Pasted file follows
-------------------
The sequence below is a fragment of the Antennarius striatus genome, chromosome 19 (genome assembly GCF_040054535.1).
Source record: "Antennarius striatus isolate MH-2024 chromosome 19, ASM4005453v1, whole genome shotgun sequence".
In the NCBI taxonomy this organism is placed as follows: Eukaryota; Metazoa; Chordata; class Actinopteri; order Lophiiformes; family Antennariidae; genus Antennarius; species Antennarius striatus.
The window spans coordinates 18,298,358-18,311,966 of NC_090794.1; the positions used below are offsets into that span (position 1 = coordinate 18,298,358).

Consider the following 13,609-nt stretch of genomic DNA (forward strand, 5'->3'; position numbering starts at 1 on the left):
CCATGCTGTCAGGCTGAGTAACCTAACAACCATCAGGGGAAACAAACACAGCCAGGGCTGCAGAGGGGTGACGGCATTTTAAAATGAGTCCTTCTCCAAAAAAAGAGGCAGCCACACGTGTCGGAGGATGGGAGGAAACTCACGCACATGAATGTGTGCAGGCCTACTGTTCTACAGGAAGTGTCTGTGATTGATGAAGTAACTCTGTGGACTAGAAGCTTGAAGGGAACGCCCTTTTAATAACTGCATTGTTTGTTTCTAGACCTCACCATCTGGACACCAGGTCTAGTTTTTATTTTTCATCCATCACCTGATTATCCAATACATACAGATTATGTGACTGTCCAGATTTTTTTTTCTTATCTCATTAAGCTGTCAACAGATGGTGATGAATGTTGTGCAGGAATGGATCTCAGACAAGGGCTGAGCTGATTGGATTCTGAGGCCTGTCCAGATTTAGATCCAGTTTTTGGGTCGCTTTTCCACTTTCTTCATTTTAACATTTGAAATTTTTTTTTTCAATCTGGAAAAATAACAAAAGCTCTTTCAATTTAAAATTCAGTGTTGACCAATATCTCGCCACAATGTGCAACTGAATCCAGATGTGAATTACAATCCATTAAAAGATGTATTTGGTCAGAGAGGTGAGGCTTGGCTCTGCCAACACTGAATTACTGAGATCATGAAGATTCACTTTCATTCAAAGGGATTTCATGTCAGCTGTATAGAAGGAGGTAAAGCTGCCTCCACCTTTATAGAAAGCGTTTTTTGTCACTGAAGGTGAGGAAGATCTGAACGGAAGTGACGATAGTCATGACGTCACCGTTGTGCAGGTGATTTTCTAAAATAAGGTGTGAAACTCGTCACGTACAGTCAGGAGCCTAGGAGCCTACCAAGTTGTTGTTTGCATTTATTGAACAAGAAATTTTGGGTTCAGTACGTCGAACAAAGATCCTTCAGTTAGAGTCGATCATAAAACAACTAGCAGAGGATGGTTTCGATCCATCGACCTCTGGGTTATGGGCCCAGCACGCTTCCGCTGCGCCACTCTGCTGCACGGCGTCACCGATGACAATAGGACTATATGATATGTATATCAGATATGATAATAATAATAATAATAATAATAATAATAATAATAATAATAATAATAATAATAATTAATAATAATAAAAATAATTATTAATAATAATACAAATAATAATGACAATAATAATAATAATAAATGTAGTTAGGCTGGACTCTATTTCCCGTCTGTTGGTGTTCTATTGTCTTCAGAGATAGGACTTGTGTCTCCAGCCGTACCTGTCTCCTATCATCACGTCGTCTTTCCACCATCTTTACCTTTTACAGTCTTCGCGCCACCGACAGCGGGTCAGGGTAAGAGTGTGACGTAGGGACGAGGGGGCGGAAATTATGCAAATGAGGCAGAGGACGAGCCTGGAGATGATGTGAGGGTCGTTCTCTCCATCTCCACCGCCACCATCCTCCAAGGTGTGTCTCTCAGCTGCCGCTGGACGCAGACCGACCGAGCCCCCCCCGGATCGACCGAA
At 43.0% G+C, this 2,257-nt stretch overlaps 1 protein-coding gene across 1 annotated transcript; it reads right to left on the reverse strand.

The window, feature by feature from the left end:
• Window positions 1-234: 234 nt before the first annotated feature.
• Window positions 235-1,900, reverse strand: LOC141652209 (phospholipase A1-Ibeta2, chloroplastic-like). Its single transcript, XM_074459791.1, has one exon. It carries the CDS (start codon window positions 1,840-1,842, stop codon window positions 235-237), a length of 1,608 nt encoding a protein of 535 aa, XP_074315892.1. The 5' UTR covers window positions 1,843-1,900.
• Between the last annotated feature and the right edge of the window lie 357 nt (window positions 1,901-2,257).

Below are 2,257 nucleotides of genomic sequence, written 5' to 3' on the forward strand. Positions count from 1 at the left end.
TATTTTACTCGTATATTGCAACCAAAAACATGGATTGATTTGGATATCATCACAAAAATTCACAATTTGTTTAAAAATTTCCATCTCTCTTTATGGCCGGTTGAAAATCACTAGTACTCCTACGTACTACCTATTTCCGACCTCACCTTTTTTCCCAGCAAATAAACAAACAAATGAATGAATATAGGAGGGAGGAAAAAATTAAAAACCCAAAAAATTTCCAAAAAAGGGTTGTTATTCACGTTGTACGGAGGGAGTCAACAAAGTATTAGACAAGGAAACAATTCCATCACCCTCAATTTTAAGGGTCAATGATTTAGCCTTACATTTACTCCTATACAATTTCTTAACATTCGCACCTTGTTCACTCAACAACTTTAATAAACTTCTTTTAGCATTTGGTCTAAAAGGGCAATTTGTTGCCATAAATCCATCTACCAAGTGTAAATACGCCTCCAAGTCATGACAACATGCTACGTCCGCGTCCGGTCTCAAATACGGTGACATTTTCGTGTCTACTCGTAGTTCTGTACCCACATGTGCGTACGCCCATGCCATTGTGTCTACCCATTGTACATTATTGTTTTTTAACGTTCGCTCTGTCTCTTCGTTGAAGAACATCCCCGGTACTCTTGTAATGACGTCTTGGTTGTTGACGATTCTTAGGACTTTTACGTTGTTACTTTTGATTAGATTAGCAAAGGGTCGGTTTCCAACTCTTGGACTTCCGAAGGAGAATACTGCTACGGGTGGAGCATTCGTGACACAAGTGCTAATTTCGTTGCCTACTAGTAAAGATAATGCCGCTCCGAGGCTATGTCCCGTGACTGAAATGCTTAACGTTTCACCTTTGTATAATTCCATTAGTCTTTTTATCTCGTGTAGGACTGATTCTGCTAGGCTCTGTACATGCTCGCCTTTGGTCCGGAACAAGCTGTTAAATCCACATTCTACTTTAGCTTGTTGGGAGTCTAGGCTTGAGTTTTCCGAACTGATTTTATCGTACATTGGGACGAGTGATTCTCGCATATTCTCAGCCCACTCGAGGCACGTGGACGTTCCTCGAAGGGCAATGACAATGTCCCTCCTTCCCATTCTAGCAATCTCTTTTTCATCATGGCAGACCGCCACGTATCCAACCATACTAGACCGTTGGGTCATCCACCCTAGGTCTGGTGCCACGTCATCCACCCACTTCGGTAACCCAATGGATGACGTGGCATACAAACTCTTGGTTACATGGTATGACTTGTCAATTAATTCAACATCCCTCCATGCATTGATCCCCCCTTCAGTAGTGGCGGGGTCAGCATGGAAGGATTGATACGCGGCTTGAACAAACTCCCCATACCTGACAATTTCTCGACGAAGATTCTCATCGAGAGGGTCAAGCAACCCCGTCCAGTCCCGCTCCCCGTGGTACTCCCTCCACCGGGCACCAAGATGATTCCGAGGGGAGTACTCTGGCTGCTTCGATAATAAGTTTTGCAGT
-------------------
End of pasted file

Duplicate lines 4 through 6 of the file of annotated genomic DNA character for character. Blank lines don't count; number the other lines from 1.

The window spans coordinates 18,298,358-18,311,966 of NC_090794.1; the positions used below are offsets into that span (position 1 = coordinate 18,298,358).

Consider the following 13,609-nt stretch of genomic DNA (forward strand, 5'->3'; position numbering starts at 1 on the left):
CCATGCTGTCAGGCTGAGTAACCTAACAACCATCAGGGGAAACAAACACAGCCAGGGCTGCAGAGGGGTGACGGCATTTTAAAATGAGTCCTTCTCCAAAAAAAGAGGCAGCCACACGTGTCGGAGGATGGGAGGAAACTCACGCACATGAATGTGTGCAGGCCTACTGTTCTACAGGAAGTGTCTGTGATTGATGAAGTAACTCTGTGGACTAGAAGCTTGAAGGGAACGCCCTTTTAATAACTGCATTGTTTGTTTCTAGACCTCACCATCTGGACACCAGGTCTAGTTTTTATTTTTCATCCATCACCTGATTATCCAATACATACAGATTATGTGACTGTCCAGATTTTTTTTTCTTATCTCATTAAGCTGTCAACAGATGGTGATGAATGTTGTGCAGGAATGGATCTCAGACAAGGGCTGAGCTGATTGGATTCTGAGGCCTGTCCAGATTTAGATCCAGTTTTTGGGTCGCTTTTCCACTTTCTTCATTTTAACATTTGAAATTTTTTTTTTCAATCTGGAAAAATAACAAAAGCTCTTTCAATTTAAAATTCAGTGTTGACCAATATCTCGCCACAATGTGCAACTGAATCCAGATGTGAATTACAATCCATTAAAAGATGTATTTGGTCAGAGAGGTGAGGCTTGGCTCTGCCAACACTGAATTACTGAGATCATGAAGATTCACTTTCATTCAAAGGGATTTCATGTCAGCTGTATAGAAGGAGGTAAAGCTGCCTCCACCTTTATAGAAAGCGTTTTTTGTCACTGAAGGTGAGGAAGATCTGAACGGAAGTGACGATAGTCATGACGTCACCGTTGTGCAGGTGATTTTCTAAAATAAGGTGTGAAACTCGTCACGTACAGTCAGGAGCCTAGGAGCCTACCAAGTTGTTGTTTGCATTTATTGAACAAGAAATTTTGGGTTCAGTACGTCGAACAAAGATCCTTCAGTTAGAGTCGATCATAAAACAACTAGCAGAGGATGGTTTCGATCCATCGACCTCTGGGTTATGGGCCCAGCACGCTTCCGCTGCGCCACTCTGCTGCACGGCGTCACCGATGACAATAGGACTATATGATATGTATATCAGATATGATAATAATAATAATAATAATAATAATAATAATAATAATAATAATAATAATAATAATTAATAATAATAAAAATAATTATTAATAATAATACAAATAATAATGACAATAATAATAATAATAAATGTAGTTAGGCTGGACTCTATTTCCCGTCTGTTGGTGTTCTATTGTCTTCAGAGATAGGACTTGTGTCTCCAGCCGTACCTGTCTCCTATCATCACGTCGTCTTTCCACCATCTTTACCTTTTACAGTCTTCGCGCCACCGACAGCGGGTCAGGGTAAGAGTGTGACGTAGGGACGAGGGGGCGGAAATTATGCAAATGAGGCAGAGGACGAGCCTGGAGATGATGTGAGGGTCGTTCTCTCCATCTCCACCGCCACCATCCTCCAAGGTGTGTCTCTCAGCTGCCGCTGGACGCAGACCGACCGAGCCCCCCCCGGATCGACCGAA